The 5,500 rupee bottle of Jacob’s Creek rosé after that was a total sham and a sobering waste of money for sweet sop. In fact we never finished that bottle as the remains lingered on in our mini-bar like sad reminder of how distorted wine prices are in India. Even when the housekeeping staff had kindly put the bottle back on ice for the next day… we still ignored it and left it swimming in a melted pool of hopeless rosé dreams.
Unlike the gorgeous Jawa Mahal in Jaipur which is the epitome of what feeling rosy is all about!
Two wines however somewhat saved us during our trip. I wouldn’t necessarily call them value for money but given the measly selection they were fair and served their purpose well. The Indian Sula Vineyards Sauvignon Blanc – yes India makes wine!!! Is surprisingly pleasant, very new world with that signature green pepper aroma, touches of tropical fruit… It’s not extraordinary but chilled very well, it does the trick. We first tried it at the beautiful Bar Palladio in Jaipur.
Perfect as an aperitif and actually pairs quite nicely with the vegetable curries and dahls. Do be forewarned, this one is a coyote ugly. Super fun and enjoyable at the moment, you spent the whole night getting drunk together but the next day is truly regrettable. This is the voice of experience speaking from the bottom of a very expensive toilet bowl at the Oberoi Taj Villas. Super acidic… full of sulphites leaving you with an awful headache and upset stomach. A glass or two is fine but perhaps not a whole bottle… Smooch it just don’t take it home with you lest you wake up in bed going “what have I done?!”
This is us enjoying the Sula Sauvignon Blanc… We really did enjoy it! But…. Maybe the bottle after four orders of by-the-glass was a little too much! Reds were a trickier story as they didn’t have much selection. Strangely lots of Burgundy options which didn’t seem like a likely pairing for the local fare. Our first choice of red was a really pleasant South African one, Rupert and Rothschild. Not all that elegant but punchy and juicy and overall pleasant to drink. We had this over dinner at the lovely terrace of the Samode Haveli Hotel.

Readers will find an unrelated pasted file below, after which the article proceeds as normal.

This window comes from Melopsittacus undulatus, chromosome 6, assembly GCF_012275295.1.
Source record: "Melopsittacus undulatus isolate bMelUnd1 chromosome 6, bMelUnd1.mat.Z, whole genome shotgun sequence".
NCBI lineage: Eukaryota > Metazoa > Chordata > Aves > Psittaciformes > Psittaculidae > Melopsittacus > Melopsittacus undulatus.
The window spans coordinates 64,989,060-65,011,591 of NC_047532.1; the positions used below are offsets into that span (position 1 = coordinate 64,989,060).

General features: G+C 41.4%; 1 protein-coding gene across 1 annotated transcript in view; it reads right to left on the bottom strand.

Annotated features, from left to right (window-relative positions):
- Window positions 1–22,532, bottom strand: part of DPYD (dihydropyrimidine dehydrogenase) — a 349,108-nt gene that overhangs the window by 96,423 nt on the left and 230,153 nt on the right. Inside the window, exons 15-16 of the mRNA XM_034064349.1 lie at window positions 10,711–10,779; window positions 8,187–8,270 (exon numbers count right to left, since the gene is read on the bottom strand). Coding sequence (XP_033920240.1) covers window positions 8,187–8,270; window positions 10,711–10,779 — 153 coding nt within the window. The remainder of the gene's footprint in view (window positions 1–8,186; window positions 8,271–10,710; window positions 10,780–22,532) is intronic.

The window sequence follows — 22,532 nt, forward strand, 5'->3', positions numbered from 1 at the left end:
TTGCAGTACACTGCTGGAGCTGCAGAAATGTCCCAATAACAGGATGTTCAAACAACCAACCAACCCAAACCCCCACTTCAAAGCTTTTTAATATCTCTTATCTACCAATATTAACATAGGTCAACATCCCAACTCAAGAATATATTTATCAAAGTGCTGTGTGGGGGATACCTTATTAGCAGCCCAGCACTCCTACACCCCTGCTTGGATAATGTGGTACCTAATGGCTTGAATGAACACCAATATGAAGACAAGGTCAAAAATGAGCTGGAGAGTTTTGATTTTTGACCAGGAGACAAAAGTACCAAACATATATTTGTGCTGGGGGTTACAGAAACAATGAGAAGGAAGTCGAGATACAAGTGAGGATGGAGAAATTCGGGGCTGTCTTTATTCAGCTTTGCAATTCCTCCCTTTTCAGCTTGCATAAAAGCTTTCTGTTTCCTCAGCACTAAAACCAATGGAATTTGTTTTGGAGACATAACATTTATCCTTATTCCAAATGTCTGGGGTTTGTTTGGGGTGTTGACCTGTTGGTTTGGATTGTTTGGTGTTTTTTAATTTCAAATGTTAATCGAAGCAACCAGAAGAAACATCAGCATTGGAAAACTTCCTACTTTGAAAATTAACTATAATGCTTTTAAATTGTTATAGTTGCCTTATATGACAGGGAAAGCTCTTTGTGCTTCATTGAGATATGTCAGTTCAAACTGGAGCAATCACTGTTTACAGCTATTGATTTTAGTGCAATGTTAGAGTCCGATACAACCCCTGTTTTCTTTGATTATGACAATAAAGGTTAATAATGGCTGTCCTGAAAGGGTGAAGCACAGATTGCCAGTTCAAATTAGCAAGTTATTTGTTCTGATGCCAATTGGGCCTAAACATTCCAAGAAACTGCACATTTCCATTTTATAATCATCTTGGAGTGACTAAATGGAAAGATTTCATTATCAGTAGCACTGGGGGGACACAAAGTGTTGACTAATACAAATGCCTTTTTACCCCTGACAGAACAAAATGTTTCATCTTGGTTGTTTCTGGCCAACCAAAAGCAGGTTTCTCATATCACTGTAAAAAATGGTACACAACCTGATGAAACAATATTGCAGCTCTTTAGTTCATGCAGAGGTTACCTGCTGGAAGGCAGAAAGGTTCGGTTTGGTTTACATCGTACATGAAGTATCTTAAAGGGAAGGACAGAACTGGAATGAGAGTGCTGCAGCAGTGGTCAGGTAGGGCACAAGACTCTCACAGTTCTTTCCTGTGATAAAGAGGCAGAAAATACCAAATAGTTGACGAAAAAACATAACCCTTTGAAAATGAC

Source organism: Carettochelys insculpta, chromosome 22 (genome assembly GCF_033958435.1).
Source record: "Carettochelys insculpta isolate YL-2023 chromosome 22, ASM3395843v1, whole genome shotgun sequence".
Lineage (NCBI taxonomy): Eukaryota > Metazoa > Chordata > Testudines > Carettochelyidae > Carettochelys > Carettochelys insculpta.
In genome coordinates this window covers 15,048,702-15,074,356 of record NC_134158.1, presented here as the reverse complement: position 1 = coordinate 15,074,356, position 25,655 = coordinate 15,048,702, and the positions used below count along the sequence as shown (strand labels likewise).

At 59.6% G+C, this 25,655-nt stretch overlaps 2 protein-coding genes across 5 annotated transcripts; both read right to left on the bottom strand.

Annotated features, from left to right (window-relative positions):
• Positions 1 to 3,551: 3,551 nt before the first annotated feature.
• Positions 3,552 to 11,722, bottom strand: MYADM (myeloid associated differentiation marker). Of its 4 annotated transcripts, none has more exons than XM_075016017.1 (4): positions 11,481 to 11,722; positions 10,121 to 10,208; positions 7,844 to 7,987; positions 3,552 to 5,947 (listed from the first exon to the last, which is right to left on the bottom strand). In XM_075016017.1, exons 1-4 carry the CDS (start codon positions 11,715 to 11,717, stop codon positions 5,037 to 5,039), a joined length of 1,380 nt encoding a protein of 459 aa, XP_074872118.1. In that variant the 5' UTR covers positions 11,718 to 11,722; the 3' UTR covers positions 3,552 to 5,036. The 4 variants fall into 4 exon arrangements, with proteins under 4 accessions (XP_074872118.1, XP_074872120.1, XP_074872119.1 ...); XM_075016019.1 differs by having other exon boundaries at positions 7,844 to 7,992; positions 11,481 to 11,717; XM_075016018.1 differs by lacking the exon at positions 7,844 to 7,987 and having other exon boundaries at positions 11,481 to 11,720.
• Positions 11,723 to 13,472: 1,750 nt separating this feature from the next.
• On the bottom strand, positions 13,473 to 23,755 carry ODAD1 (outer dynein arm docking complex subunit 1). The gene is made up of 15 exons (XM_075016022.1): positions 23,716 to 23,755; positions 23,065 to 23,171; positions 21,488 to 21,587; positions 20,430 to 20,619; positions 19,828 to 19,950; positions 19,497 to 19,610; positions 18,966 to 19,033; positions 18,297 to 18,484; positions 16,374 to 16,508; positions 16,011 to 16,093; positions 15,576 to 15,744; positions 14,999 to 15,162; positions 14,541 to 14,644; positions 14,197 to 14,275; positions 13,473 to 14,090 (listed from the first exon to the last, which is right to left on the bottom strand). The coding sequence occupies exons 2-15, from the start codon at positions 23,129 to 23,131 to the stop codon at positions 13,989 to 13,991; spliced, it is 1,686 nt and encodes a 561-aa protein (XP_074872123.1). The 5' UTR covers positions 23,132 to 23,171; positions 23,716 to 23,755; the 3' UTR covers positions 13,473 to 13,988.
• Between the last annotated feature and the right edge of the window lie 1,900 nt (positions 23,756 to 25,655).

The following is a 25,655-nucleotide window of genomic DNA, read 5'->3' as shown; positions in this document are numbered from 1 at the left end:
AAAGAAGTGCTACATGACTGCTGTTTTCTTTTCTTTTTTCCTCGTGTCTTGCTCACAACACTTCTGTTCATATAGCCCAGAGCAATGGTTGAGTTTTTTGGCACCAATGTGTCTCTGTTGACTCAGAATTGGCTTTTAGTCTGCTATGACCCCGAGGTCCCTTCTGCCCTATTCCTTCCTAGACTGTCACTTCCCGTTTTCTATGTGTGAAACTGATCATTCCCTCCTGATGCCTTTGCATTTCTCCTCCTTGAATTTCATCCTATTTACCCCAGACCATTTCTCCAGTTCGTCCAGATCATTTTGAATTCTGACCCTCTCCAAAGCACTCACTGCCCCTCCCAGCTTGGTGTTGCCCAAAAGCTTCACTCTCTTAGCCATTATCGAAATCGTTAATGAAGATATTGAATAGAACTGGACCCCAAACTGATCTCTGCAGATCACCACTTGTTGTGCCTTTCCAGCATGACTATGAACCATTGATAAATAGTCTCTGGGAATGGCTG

Later on we discovered an even better option while having dinner on the lawn of Susan Rajmahal. The staff had set up a beautiful birthday surprise for me with a candlelit pathway leading to this romantic little gazebo.
The red wine that sort of became our standard vacation pour was Escudo Rojo – the Baron Rothchild’s Chilean adventure. This rich and spicy red with bold juicy black fruit and touches of tobacco was actually a great match for the different lamb curries. Lots of nice tannins and depth it was very easy to drink, not too complicated to understand. It’s like that vacation boyfriend or girlfriend. The person is loads of fun, nice to talk to, super great company, funny and sexy… You know you’re not in love and you won’t get married, you probably won’t even introduce that person to your family but, you really appreciate them and they are just right and just perfect for the moment. When you say your goodbyes, you most likely won’t keep in touch, but you have great memories together and will always think of that person fondly. In twenty years you won’t remember their name but you will think oh hey! Yes that was nice.
Actually scratch that, come to think of it, I would revisit Escudo Rojo again. “Hey! How have you been doing? I thought about you the other day…” Especially knowing that they are very decently priced here in the Philippines. Titania Wine Cellars brings them in and it retails for about Php 1,170. (A far cry from the 7,500 rupees we were paying in India!! Damn that 160% import tax!) I would happily purchase Escudo Rojo for a fun barbecue, with Tandoori marinades and charred naan bread. One of those relaxed events with good friends who are not really into wine but can appreciate a nice glass of red.
Oh India…. I will be back. But next time I’ll be pulling a colonial move and go straight for the stronger stuff – Gin and T.